WATER FACTS & FIGURES
Steps Well Owners Can Take During Drought
(NAPSI)—In any given year, parts of the
Drought Effects On Wells
When a well goes “dry” due to drought, it often means the water table drops below the level of the pump. It is like putting a straw into the top of a full glass of water. If a person drinks the water and does not lower the straw as the water level drops, that person will end up sucking air. There is still water in the glass, but the straw is above it.
If drought is severe enough or the well shallow enough, the water level can drop below the level of the well entirely.
Wells typically do not go dry at once. Rather, the water table drops gradually due to a lack of replenishment from rain. Often, older wells drilled only into the top of an aquifer are most likely to fail first. Depending on the severity of drought, it can take multiple soaking rains over time for an aquifer to be replenished.
Some aquifers are sealed off from surface water replenishment due to an impermeable layer of rock. A well drilled into such an aquifer is drawing from a limited source of water, which, when depleted, could take hundreds or even thousands of years to replenish.
Diagnosing Loss In Well Productivity
Even in an area of water scarcity, a well’s loss of productivity could be due to reasons other than a lowering of the water table. A qualified water well system contractor can determine the cause.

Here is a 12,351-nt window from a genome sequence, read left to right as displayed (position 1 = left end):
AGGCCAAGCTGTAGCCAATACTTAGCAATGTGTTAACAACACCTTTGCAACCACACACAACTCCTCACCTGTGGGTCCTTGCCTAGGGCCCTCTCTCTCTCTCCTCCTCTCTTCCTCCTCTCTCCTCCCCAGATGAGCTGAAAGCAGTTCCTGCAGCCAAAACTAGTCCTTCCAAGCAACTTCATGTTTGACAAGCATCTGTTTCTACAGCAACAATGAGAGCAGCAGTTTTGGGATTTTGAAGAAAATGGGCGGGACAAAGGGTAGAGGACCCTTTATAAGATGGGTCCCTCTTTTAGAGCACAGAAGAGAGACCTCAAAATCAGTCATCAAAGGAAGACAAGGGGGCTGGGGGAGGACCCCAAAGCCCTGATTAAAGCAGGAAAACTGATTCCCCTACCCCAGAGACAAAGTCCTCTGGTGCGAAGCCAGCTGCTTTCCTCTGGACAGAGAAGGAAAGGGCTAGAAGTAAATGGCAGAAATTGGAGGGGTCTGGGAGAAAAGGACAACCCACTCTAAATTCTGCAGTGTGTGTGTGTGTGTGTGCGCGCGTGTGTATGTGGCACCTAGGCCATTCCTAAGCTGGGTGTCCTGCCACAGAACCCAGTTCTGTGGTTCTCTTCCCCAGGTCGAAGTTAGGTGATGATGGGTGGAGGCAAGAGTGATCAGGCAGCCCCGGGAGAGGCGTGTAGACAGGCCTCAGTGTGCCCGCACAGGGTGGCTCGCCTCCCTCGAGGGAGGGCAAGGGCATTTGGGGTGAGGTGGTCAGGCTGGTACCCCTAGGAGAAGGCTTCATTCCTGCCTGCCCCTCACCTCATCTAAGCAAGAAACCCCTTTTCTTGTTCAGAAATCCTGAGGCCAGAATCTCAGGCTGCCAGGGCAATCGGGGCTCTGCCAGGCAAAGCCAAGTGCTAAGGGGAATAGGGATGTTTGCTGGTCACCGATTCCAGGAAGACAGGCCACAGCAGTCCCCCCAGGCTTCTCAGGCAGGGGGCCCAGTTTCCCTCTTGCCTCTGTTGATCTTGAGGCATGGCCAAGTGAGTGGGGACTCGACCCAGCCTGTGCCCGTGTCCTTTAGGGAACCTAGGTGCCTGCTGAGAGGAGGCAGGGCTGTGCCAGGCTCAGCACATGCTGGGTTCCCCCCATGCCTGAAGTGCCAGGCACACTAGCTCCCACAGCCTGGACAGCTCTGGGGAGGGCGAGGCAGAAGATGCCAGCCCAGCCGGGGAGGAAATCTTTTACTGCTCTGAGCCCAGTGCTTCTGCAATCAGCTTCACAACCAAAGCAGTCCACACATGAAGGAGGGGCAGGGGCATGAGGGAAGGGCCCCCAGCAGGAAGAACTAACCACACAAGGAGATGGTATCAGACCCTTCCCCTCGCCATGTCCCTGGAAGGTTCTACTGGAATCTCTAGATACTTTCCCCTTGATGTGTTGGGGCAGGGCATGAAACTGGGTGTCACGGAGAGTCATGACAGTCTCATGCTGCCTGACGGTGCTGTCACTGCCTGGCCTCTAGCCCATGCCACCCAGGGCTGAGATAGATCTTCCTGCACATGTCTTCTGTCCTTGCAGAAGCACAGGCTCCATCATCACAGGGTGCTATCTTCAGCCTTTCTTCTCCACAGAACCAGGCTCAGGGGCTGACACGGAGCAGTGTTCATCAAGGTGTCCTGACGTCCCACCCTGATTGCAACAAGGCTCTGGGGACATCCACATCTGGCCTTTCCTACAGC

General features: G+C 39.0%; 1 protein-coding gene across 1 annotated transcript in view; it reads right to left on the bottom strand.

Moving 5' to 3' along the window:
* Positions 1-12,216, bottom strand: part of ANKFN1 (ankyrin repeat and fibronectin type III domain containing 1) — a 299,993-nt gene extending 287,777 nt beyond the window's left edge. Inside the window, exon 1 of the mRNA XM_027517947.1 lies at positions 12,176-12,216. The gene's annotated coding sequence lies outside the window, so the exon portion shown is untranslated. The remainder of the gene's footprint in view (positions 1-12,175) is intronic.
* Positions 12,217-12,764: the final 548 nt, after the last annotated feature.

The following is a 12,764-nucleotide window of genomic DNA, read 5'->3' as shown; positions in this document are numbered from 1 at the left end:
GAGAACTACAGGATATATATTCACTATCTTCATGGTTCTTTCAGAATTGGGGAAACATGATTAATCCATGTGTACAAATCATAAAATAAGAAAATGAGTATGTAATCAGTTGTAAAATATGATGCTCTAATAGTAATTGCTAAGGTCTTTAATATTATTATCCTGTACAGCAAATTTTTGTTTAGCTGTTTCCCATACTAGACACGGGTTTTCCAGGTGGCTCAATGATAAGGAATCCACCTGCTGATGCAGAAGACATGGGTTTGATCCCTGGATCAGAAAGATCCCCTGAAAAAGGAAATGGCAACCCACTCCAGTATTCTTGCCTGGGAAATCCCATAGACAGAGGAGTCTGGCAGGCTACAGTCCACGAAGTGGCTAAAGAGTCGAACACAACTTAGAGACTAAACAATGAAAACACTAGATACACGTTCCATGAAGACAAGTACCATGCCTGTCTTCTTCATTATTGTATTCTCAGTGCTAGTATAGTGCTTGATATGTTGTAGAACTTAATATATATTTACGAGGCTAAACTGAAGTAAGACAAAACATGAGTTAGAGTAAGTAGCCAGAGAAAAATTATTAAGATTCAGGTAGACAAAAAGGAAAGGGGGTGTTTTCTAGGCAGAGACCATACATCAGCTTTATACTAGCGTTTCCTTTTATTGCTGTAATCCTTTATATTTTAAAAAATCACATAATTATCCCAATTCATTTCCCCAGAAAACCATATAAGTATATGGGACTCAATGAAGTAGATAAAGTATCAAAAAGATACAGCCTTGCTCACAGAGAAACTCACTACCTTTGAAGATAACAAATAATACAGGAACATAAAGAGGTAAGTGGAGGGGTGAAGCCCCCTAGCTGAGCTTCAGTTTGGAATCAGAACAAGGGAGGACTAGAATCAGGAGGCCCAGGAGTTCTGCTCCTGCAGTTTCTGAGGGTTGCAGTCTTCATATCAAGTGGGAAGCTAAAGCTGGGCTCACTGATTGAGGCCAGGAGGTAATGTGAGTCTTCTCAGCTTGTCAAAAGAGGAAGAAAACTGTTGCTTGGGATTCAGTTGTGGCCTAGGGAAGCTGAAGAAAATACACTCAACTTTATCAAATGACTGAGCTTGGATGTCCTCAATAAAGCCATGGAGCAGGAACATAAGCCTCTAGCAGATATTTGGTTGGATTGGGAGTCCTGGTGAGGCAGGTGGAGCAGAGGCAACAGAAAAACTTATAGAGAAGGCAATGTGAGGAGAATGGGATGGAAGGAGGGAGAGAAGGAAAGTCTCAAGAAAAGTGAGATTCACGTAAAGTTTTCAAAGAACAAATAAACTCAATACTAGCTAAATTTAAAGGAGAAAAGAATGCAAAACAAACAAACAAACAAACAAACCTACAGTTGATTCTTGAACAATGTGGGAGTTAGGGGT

When the problem is not a lowered water table, a well sometimes can be rehabilitated to yield substantially more water. Often, various techniques can be applied to the well screen or surrounding geology to enable water to flow more freely into the well.
When the problem is a lowered water table, it may be possible to drill the well deeper to extend its depth back below the water table. The size and condition of the well casing will dictate if a well can be drilled deeper.
Deepening a well, however, does not guarantee that it will produce more water. In some cases, a new well drilled in a different location may be necessary to provide a more reliable water supply. A reputable water well system professional can inspect a well and recommend options.
Using Water Wisely
One aspect of using water wisely is not wasting it. Installing a water meter can provide valuable information on how much water is being used and the effectiveness of various conservation efforts.
Another aspect of using water wisely is managing its use; for instance, scheduling water-intensive activities such as clothes washing, dishwashing and showers across the day so they are not occurring simultaneously. This allows the well and any storage tanks to refill to meet the next need.
Yet another water management tool involves installing transducers in the well. These monitor water levels and signal the pump to activate when adequate water is available.
Learn more about water well ownership and find well owner lessons, webinars, an app, and information on well construction, maintenance, water testing, water treatment, and groundwater protection at www.wellowner.org.
Even during a drought, there are ways to keep your well from running dry.
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